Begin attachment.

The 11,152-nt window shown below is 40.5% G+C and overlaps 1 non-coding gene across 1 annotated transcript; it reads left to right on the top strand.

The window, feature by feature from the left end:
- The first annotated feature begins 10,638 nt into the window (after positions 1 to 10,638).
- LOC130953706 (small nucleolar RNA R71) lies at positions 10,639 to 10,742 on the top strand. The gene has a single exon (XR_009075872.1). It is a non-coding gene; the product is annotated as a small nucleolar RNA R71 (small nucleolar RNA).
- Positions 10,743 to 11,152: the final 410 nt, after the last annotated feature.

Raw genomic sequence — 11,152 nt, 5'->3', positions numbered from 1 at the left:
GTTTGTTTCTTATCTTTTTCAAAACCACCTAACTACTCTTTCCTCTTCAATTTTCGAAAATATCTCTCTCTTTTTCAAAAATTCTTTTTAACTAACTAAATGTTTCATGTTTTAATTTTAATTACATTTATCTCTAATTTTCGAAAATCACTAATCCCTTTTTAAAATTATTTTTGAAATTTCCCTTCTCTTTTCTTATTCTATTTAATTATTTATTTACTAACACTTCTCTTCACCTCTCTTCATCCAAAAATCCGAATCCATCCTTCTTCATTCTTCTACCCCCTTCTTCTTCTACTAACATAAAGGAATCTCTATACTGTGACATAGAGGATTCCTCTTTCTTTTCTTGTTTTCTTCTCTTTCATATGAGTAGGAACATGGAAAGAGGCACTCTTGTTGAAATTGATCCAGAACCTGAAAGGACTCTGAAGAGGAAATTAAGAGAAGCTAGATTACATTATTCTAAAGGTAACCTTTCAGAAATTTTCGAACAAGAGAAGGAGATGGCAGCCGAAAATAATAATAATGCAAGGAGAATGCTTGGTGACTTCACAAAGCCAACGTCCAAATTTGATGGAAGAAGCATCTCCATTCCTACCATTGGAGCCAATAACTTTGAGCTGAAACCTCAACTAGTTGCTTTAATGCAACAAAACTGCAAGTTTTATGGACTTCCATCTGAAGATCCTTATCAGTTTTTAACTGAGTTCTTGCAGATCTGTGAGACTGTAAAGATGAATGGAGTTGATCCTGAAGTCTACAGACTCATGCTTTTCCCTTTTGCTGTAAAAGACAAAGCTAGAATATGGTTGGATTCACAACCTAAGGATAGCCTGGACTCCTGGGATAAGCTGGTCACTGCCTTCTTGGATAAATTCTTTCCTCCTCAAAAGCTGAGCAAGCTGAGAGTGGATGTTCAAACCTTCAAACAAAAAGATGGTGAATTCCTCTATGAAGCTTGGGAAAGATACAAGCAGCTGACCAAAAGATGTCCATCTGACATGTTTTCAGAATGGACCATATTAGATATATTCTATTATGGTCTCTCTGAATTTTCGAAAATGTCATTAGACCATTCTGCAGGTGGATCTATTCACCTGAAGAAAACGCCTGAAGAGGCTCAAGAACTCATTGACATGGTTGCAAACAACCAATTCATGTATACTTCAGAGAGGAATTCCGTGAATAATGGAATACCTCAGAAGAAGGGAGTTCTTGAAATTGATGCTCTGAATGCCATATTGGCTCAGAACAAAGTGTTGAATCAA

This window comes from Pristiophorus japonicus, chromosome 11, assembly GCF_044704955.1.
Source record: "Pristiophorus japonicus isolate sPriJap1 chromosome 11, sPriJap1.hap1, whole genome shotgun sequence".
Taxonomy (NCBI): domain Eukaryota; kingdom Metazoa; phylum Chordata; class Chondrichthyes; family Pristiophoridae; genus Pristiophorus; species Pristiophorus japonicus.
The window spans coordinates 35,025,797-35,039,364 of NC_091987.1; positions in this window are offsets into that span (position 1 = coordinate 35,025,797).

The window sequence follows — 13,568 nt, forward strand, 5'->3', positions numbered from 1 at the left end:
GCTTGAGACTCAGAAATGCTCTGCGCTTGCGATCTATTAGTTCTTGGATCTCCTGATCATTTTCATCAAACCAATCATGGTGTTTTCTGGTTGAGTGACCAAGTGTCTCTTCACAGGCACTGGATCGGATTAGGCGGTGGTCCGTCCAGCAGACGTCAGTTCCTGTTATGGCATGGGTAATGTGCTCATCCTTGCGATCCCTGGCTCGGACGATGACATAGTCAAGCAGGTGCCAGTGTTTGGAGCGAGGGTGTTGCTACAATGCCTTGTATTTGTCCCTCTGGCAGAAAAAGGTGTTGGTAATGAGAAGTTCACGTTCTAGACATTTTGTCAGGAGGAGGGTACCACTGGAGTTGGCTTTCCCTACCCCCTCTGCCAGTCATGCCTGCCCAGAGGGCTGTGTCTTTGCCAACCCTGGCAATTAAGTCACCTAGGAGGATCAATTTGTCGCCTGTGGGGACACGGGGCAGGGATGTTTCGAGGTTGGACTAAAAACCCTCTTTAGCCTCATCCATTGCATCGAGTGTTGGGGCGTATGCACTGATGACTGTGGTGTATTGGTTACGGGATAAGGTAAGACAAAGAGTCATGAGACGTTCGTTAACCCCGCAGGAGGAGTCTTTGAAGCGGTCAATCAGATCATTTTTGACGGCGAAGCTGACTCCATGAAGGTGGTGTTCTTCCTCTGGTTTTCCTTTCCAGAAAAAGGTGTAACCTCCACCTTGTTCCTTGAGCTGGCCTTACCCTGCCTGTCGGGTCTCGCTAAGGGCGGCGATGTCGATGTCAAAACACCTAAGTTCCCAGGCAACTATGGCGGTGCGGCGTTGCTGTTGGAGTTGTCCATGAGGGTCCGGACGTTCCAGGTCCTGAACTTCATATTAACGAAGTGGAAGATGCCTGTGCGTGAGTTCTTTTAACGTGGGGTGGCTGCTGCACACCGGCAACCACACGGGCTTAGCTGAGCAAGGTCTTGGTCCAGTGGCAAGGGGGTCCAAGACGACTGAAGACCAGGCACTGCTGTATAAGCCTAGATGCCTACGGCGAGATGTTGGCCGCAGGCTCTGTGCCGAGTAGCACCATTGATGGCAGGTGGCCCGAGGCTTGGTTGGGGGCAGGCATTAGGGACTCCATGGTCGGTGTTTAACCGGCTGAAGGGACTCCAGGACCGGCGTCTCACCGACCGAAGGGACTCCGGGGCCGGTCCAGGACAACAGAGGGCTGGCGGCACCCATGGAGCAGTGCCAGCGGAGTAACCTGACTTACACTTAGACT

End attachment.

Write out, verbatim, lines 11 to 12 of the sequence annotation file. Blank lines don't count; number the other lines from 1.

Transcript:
The window spans coordinates 35,025,797-35,039,364 of NC_091987.1; positions in this window are offsets into that span (position 1 = coordinate 35,025,797).

The window sequence follows — 13,568 nt, forward strand, 5'->3', positions numbered from 1 at the left end: